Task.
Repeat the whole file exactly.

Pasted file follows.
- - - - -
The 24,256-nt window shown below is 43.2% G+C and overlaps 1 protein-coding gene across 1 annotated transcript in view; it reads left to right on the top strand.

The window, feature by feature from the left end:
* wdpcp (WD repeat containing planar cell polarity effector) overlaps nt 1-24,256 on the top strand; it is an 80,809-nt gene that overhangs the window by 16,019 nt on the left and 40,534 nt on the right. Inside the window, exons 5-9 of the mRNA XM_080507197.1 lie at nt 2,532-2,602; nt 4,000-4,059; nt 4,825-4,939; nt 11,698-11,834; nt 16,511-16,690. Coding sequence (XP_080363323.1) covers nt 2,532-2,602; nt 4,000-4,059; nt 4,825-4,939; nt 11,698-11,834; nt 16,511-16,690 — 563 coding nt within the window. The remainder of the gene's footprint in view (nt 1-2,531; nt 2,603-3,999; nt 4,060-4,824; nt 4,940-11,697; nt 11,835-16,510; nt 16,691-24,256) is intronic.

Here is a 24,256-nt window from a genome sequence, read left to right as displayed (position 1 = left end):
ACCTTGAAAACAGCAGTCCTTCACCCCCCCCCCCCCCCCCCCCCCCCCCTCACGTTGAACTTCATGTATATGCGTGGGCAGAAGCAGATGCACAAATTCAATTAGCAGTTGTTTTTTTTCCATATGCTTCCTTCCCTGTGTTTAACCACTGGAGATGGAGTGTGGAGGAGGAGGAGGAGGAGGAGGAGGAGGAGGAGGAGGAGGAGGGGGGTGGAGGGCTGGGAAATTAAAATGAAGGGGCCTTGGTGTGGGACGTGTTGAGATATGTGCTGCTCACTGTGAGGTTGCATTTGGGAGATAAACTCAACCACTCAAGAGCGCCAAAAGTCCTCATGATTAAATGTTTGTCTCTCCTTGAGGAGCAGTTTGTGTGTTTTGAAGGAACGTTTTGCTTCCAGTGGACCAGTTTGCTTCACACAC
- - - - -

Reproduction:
The 24,256-nt window shown below is 43.2% G+C and overlaps 1 protein-coding gene across 1 annotated transcript in view; it reads left to right on the top strand.

The window, feature by feature from the left end:
* wdpcp (WD repeat containing planar cell polarity effector) overlaps nt 1-24,256 on the top strand; it is an 80,809-nt gene that overhangs the window by 16,019 nt on the left and 40,534 nt on the right. Inside the window, exons 5-9 of the mRNA XM_080507197.1 lie at nt 2,532-2,602; nt 4,000-4,059; nt 4,825-4,939; nt 11,698-11,834; nt 16,511-16,690. Coding sequence (XP_080363323.1) covers nt 2,532-2,602; nt 4,000-4,059; nt 4,825-4,939; nt 11,698-11,834; nt 16,511-16,690 — 563 coding nt within the window. The remainder of the gene's footprint in view (nt 1-2,531; nt 2,603-3,999; nt 4,060-4,824; nt 4,940-11,697; nt 11,835-16,510; nt 16,691-24,256) is intronic.

Here is a 24,256-nt window from a genome sequence, read left to right as displayed (position 1 = left end):
ACCTTGAAAACAGCAGTCCTTCACCCCCCCCCCCCCCCCCCCCCCCCCCTCACGTTGAACTTCATGTATATGCGTGGGCAGAAGCAGATGCACAAATTCAATTAGCAGTTGTTTTTTTTCCATATGCTTCCTTCCCTGTGTTTAACCACTGGAGATGGAGTGTGGAGGAGGAGGAGGAGGAGGAGGAGGAGGAGGAGGAGGAGGAGGGGGGTGGAGGGCTGGGAAATTAAAATGAAGGGGCCTTGGTGTGGGACGTGTTGAGATATGTGCTGCTCACTGTGAGGTTGCATTTGGGAGATAAACTCAACCACTCAAGAGCGCCAAAAGTCCTCATGATTAAATGTTTGTCTCTCCTTGAGGAGCAGTTTGTGTGTTTTGAAGGAACGTTTTGCTTCCAGTGGACCAGTTTGCTTCACACAC